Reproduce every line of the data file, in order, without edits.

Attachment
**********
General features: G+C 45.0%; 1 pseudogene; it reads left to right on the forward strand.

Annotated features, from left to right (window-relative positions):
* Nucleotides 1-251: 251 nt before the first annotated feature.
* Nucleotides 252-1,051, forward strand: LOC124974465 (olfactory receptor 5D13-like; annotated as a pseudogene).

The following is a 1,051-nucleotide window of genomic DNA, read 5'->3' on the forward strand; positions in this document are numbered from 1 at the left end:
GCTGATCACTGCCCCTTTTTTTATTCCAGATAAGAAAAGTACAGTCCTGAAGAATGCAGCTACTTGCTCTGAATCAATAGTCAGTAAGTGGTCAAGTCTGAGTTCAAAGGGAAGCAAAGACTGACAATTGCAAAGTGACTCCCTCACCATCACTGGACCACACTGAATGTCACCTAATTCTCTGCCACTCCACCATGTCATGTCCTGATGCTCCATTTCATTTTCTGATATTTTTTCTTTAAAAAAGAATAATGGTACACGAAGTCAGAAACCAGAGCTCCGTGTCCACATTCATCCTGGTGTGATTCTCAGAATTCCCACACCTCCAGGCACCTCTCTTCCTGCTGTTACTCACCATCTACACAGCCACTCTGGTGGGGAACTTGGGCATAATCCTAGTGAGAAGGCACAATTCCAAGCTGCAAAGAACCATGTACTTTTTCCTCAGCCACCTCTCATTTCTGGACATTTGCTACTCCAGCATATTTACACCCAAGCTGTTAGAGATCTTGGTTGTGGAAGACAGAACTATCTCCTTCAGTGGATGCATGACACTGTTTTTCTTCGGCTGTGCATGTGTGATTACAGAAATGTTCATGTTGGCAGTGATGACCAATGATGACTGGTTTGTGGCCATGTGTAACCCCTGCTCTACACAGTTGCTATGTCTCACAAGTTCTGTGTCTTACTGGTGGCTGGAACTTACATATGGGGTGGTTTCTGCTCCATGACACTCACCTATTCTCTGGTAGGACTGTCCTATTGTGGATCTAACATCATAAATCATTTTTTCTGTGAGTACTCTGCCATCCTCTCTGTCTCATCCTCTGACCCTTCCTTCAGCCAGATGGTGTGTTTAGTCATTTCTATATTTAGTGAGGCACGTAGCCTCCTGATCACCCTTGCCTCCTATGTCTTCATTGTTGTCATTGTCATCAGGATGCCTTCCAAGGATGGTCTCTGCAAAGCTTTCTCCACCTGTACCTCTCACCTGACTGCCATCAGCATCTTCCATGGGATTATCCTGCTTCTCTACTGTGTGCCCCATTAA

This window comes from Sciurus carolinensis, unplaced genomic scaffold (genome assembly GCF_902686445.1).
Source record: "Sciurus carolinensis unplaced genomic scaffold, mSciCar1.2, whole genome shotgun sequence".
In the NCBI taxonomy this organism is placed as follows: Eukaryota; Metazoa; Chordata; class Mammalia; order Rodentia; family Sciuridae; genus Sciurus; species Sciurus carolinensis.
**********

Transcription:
General features: G+C 45.0%; 1 pseudogene; it reads left to right on the forward strand.

Annotated features, from left to right (window-relative positions):
* Nucleotides 1-251: 251 nt before the first annotated feature.
* Nucleotides 252-1,051, forward strand: LOC124974465 (olfactory receptor 5D13-like; annotated as a pseudogene).

The following is a 1,051-nucleotide window of genomic DNA, read 5'->3' on the forward strand; positions in this document are numbered from 1 at the left end:
GCTGATCACTGCCCCTTTTTTTATTCCAGATAAGAAAAGTACAGTCCTGAAGAATGCAGCTACTTGCTCTGAATCAATAGTCAGTAAGTGGTCAAGTCTGAGTTCAAAGGGAAGCAAAGACTGACAATTGCAAAGTGACTCCCTCACCATCACTGGACCACACTGAATGTCACCTAATTCTCTGCCACTCCACCATGTCATGTCCTGATGCTCCATTTCATTTTCTGATATTTTTTCTTTAAAAAAGAATAATGGTACACGAAGTCAGAAACCAGAGCTCCGTGTCCACATTCATCCTGGTGTGATTCTCAGAATTCCCACACCTCCAGGCACCTCTCTTCCTGCTGTTACTCACCATCTACACAGCCACTCTGGTGGGGAACTTGGGCATAATCCTAGTGAGAAGGCACAATTCCAAGCTGCAAAGAACCATGTACTTTTTCCTCAGCCACCTCTCATTTCTGGACATTTGCTACTCCAGCATATTTACACCCAAGCTGTTAGAGATCTTGGTTGTGGAAGACAGAACTATCTCCTTCAGTGGATGCATGACACTGTTTTTCTTCGGCTGTGCATGTGTGATTACAGAAATGTTCATGTTGGCAGTGATGACCAATGATGACTGGTTTGTGGCCATGTGTAACCCCTGCTCTACACAGTTGCTATGTCTCACAAGTTCTGTGTCTTACTGGTGGCTGGAACTTACATATGGGGTGGTTTCTGCTCCATGACACTCACCTATTCTCTGGTAGGACTGTCCTATTGTGGATCTAACATCATAAATCATTTTTTCTGTGAGTACTCTGCCATCCTCTCTGTCTCATCCTCTGACCCTTCCTTCAGCCAGATGGTGTGTTTAGTCATTTCTATATTTAGTGAGGCACGTAGCCTCCTGATCACCCTTGCCTCCTATGTCTTCATTGTTGTCATTGTCATCAGGATGCCTTCCAAGGATGGTCTCTGCAAAGCTTTCTCCACCTGTACCTCTCACCTGACTGCCATCAGCATCTTCCATGGGATTATCCTGCTTCTCTACTGTGTGCCCCATTAA

This window comes from Sciurus carolinensis, unplaced genomic scaffold (genome assembly GCF_902686445.1).
Source record: "Sciurus carolinensis unplaced genomic scaffold, mSciCar1.2, whole genome shotgun sequence".
In the NCBI taxonomy this organism is placed as follows: Eukaryota; Metazoa; Chordata; class Mammalia; order Rodentia; family Sciuridae; genus Sciurus; species Sciurus carolinensis.